Sundareswarar, Maaligaithidal, Thanjavur

Basic information about the temple

Moolavar:SundareswararAmbal / Thayar:Soundara Nayaki
Deity:SivaHistorical name:

Age (years):

Timing: to & to Parikaram:

Temple group:
Sung by:

Temple set:



City / town:MaaligaithidalDistrict:Thanjavur
Maps from (click): Current location Kumbakonam (19 km)Thanjavur (23 km)

Ariyalur (45 km)Tiruvarur (49 km)


Sthala puranam and temple information

Most of us have heard of the Garbharakshambigai temple (Mullaivana Nathar temple) at Tirukarukavur, near Kumbakonam. That temple – which teems with devotees – is located on the southern bank of the Vettaru River. Quite a stark contrast to this, is the temple we are now at – the Meenakshi Amman sametha Sundareswarar temple – located on the northern bank of the same Vettaru river.

The temple does not have a sthala puranam associated with it. However, it is one of the very few temples outside Thanjavur, that are dated to the Thanjavur Marathas’ period, sometime between the 17th and 19th centuries. That is to say, it was significantly renovated by the Marathas, although it is likely to have originally been constructed in the later part of the medieval Chola period.

This east-facing temple is almost entirely made of brick from the Maratha period, except for the maha mandapam where one can see classic Chola pillars and architecture, and the base levels of the garbhagriham and Amman shrine.

Beyond the raja gopuram is a wide maha mandapam at an elevation of 3 steps, fronted by a bali peetham and a lone Nandi. There is no dhwajasthambam here. Straight ahead is the garbhagriham for the moolavar, and on the right is the Amman shrine. To the left is a room – presumably the madappali of the temple in the days of yore.

In the koshtams are only Dakshinamurti and Durga, and even those vigrahams are uncared for, under a structure that is crumbling bit by bit, every day. In the prakaram are Vinayakar, a Lingam together with Amman, and Chandikeswarar. The Murugan shrine is empty, and the vahana mandapam is littered with the remnants of what must have been beautiful processional chariots. In the eastern part, along the north-eastern wall of the temple, are niches for what would have housed the Navagraham shrine as well as possibly Bhairavar, Suryan and Chandran, but they are all empty now. There are some older vigrahams strewn about the temple premises. However, the one redeeming factor here is the vimanam above the garbhagriham, which though unkempt, is absolutely gorgeous to look at.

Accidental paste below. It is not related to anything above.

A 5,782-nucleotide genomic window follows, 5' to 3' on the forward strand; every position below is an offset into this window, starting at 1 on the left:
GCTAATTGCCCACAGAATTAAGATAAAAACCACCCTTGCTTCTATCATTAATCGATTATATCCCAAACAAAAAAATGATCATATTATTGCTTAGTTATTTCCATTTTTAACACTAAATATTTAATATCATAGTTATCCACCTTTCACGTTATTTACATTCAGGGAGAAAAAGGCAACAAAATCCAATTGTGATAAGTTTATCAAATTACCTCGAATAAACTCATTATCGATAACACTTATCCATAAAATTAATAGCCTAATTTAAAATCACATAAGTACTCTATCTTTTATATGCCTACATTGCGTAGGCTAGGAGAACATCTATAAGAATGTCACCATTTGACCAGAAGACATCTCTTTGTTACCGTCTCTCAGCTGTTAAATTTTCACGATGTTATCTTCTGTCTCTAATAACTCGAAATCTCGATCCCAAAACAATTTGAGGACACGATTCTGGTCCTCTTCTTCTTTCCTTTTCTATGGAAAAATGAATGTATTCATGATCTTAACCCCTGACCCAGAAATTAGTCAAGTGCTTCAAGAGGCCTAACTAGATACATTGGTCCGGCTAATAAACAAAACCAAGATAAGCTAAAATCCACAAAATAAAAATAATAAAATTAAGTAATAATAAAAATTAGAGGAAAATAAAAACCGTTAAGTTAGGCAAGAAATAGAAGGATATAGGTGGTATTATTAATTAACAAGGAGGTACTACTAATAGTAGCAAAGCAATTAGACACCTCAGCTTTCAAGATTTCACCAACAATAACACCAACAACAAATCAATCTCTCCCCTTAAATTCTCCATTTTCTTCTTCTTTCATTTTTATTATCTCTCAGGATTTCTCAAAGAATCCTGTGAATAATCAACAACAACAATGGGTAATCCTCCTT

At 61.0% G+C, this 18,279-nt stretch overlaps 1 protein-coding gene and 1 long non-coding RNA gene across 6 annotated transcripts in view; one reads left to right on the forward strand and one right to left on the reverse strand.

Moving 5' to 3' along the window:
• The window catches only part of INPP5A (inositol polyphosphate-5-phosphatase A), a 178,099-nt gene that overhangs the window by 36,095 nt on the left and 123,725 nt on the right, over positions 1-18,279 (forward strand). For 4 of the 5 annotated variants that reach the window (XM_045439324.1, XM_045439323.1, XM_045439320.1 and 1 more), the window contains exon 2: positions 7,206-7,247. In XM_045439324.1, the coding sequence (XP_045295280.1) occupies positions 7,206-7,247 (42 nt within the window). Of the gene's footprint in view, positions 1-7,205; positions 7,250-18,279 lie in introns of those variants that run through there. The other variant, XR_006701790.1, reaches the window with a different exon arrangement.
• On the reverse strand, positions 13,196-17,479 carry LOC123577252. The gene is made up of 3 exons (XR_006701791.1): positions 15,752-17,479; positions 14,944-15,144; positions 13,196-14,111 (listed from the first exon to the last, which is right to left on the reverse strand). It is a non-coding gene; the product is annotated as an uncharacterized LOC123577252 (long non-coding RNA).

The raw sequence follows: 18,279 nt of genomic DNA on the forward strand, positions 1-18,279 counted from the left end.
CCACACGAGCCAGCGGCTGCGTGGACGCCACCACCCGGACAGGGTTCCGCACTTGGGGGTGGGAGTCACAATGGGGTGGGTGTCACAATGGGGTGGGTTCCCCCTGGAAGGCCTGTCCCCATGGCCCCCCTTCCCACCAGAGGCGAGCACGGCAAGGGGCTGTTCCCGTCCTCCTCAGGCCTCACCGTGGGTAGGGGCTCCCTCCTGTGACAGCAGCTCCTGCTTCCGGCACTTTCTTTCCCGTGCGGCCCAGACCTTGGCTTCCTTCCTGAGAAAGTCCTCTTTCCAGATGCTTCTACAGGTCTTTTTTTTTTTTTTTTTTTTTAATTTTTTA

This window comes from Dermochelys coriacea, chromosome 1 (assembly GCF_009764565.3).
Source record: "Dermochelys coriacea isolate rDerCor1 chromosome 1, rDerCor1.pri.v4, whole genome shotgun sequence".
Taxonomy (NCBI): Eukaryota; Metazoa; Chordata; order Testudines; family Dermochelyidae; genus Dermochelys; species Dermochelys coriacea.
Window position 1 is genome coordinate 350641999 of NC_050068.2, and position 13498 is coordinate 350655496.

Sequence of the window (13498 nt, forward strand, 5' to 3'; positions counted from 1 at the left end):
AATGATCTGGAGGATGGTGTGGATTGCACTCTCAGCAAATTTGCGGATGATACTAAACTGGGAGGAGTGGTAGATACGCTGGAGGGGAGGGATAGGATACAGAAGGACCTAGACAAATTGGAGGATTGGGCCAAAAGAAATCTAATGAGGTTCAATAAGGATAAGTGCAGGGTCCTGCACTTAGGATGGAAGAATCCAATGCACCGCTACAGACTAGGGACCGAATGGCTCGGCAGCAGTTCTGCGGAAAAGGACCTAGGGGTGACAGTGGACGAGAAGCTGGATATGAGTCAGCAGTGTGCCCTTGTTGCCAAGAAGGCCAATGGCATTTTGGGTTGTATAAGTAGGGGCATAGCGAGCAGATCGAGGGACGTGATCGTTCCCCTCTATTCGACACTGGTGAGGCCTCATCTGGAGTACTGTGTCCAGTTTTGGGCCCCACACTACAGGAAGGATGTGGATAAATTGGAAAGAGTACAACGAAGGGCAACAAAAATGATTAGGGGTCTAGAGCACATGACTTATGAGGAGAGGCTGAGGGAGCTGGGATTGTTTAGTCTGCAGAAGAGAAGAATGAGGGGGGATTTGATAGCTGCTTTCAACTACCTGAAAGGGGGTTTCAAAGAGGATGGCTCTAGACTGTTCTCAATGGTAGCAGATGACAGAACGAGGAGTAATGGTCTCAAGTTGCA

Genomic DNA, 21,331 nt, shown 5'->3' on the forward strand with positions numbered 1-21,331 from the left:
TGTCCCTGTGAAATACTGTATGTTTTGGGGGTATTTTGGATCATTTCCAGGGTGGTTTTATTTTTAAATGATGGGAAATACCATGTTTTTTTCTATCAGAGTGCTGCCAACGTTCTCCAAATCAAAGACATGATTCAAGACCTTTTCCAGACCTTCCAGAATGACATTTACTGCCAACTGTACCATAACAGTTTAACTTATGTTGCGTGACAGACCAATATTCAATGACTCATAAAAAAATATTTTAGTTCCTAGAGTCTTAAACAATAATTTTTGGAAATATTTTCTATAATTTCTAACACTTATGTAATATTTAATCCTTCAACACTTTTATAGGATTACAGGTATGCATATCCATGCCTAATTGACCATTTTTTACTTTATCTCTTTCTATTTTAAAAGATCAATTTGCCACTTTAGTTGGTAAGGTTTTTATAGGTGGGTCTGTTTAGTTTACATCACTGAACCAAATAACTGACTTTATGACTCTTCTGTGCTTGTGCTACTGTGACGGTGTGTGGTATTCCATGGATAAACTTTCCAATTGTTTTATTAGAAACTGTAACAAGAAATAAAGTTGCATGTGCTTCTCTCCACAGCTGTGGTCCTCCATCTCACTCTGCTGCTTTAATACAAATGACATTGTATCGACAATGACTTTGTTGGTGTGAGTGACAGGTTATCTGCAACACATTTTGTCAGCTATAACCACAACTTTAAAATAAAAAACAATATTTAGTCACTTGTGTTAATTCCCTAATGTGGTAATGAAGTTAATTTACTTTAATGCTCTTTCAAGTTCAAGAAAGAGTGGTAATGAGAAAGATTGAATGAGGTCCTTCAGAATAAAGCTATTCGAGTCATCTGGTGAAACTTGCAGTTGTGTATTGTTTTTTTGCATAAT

This temple is one of the 7 temples that comprise the Nallur sapta Sthanam, the others being Nallur Kalyana Sundareswarar, Govindakudi Gomukteeswarar, Avoor Pasupateeswarar, Mattiyanthidal Kailasanathar, Papanasam Palaivananathar and Papanasam Ramalingaswami.

During the Tirukalyanam festival of the Nallur temple in the Tamil month of Vaikasi (May-June), specifically on the 12th day of the festival, the vigraham of Sundarar in a glass palanquin is taken on a trip to the above-mentioned 7 temples, as well as several others in the vicinity, including Ranganathapuram, Kiliyur, Panathidal, Eri, and Utthani. Sage Agastyar’s vigraham is also taken along for this procession.

Other information for your visit

The temple has virtually no visitors, and so is kept closed all day. However, the locals living across the road have access to the temple’s keys, and also worship here every day, lighting lamps and doing their bit for the temple. It is understood that a priest performs the pujas here occasionally. They are eager to open the temple up for visitors during reasonable times of the day.



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